by Brendan Dubois
Category: Fiction / Mystery
0 pages; ISBN: 0-312-32731-5
Rating: 10/10 (Ratings explained)
Reviewer: Kevin Tipple
As this fifth Lewis Cole mystery opens, Lewis is attending a funeral service for his friend, Jon Ericson. Lewis recently met Jon Ericson as Jon was walking on the beach below Lewis’ seaside home. Jon was looking for Viking coins and other artifacts that would prove his controversial theory that the Vikings arrived in New Hampshire and vicinity long before European explorers and settlers. The two men over a short period of time became good friends.
So it was only natural that Jon, when he found proof of his theory, called Lewis with the news. Unfortunately, Lewis wasn’t home and missed the call recorded by his home answering machine. When Lewis returned and heard the message he attempted to call Jon back and only got a busy signal. With a sense of excitement he headed over to Jon’s house only to find an active crime scene. It was clearly a homicide and Jon was dead. Despite being warned off the case by his old friend and Police Detective, Diane Woods, he begins to work the case. In so doing, he learns more about himself than he ever expected as well as how far people will go to keep intact a certain way of history.
While introspective at numerous times through out the 258-page novel, this time out Lewis Cole is more active and more of a cold vigilante than we have seen in the past four novels. Diane, as mentioned above, is back again with a further complication in her life as well as the contradictory and complex character Felix Tinios. But front and center and clearly more so than the past books is Lewis Cole and his sense of justice.
Lewis always had a strong sense of justice. But as each novel moves forward from the nightmare of his past, he has been more and more wiling to use whatever means are necessary to accomplish his task. In so doing, the character is evolving, some would argue de-evolving, in that he no longer sees the world in black and white terms. His world has gone gray and now anything goes.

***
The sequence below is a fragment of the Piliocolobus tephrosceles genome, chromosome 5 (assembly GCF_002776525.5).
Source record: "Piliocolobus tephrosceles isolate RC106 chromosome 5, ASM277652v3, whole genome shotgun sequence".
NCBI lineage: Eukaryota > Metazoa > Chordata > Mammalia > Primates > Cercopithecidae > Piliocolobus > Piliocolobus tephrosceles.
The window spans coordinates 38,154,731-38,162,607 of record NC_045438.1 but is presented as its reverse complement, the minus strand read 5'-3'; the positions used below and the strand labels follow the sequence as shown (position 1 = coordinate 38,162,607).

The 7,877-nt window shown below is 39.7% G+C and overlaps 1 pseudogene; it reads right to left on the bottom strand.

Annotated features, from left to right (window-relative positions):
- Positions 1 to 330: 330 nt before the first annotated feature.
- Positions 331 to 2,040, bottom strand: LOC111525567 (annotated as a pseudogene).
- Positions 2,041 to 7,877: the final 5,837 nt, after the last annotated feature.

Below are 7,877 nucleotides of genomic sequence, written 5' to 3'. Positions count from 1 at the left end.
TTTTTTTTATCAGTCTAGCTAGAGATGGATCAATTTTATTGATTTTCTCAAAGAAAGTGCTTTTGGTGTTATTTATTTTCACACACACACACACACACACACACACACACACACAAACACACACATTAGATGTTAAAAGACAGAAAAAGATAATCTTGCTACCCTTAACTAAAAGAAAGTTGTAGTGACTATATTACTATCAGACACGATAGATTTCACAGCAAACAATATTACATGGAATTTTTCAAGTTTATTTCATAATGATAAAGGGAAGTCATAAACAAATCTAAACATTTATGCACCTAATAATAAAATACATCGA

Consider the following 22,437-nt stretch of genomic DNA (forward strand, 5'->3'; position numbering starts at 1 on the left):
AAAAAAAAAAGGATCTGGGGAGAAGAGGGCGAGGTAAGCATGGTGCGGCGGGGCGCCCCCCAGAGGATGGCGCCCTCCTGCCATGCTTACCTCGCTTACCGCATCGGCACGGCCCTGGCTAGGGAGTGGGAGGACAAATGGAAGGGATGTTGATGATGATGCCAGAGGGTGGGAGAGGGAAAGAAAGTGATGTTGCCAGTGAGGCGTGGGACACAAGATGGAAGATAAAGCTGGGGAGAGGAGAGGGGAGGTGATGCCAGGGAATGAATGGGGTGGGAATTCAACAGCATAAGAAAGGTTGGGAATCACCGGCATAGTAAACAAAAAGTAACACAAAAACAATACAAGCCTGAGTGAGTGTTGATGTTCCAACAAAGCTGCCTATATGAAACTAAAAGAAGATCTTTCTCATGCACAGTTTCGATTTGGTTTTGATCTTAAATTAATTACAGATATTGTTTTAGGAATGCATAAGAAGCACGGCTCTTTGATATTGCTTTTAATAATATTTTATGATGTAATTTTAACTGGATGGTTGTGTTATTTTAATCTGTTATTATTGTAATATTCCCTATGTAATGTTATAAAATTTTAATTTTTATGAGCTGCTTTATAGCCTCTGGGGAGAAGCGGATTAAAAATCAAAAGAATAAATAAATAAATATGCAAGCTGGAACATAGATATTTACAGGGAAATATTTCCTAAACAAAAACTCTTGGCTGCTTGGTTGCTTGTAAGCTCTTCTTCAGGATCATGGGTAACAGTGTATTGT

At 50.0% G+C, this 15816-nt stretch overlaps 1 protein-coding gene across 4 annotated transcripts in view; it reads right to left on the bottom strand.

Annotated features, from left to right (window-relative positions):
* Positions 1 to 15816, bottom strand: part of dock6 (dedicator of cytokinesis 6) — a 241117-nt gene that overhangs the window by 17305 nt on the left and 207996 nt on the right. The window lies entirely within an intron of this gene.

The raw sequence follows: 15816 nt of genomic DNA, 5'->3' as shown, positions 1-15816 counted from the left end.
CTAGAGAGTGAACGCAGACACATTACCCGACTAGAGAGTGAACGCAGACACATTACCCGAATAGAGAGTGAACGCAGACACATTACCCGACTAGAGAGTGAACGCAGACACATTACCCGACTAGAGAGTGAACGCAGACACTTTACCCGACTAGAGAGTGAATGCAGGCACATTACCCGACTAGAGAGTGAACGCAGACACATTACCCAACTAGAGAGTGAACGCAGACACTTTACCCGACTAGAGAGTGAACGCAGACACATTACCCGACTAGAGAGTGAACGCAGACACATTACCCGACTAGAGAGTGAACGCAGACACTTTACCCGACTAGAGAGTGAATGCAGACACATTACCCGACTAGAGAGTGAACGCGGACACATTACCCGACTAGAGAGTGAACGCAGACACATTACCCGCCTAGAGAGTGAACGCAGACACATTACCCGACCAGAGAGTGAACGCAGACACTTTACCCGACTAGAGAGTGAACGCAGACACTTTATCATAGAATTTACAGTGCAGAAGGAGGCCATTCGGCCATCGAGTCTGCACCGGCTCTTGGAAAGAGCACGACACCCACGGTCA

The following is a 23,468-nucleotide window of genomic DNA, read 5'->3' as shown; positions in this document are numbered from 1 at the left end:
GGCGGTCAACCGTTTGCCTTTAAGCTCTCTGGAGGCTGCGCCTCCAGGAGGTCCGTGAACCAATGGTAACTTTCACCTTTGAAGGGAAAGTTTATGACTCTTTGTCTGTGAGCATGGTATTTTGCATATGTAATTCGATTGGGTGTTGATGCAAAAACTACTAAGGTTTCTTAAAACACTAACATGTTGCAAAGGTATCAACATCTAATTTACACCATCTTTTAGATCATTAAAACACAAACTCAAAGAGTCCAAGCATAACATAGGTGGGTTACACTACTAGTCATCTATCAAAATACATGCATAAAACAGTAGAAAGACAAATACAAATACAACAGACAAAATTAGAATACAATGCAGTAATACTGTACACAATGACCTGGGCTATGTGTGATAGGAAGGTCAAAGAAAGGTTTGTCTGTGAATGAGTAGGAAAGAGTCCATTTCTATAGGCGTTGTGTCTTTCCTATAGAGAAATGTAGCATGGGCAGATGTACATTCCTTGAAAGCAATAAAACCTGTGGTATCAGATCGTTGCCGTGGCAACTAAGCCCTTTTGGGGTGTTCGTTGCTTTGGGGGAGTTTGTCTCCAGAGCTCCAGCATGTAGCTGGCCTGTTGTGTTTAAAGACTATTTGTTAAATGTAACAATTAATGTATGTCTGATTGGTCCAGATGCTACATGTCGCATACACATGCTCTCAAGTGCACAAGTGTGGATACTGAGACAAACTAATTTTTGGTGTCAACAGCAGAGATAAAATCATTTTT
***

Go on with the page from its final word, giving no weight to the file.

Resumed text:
Lewis reacts as just about anyone capable to investigate would to the death of his new friend. What sets him apart, besides his considerable background covered in the preceding novels (“Killer Waves,” “Shattered Shell,” “Black Tide,” and “Dead Sand”) is his unique collection of friends and his ability to apply his Defense Department analyzing skills to the problems of friends and family. It is also interesting to watch the dichotomy of his need to avenge Jon’s death and locate the killer which is done out of friendship compared to his refusal to honor his friendship with Diane who strongly needs him to stay out of the case for numerous personal reasons. Friendship is a card played over and over again by Lewis throughout this entire novel and he isn’t the only one doing it.
There is a reason why this author is consistently nominated and bestowed the Shamus Award and others. His writing, with this series and outside it, is consistently strong with detailed and motivated characters pushed to their limits in complex tales that mirror everyman. His writing is excellent, his characters are real, and his tales resonate within long after the book is closed.
Buried Dreams: A Lewis Cole Mystery
By Brendan Dubois
Thomas Dunne Books
ISBN # 0-312-32731-5
Kevin R. Tipple ©2004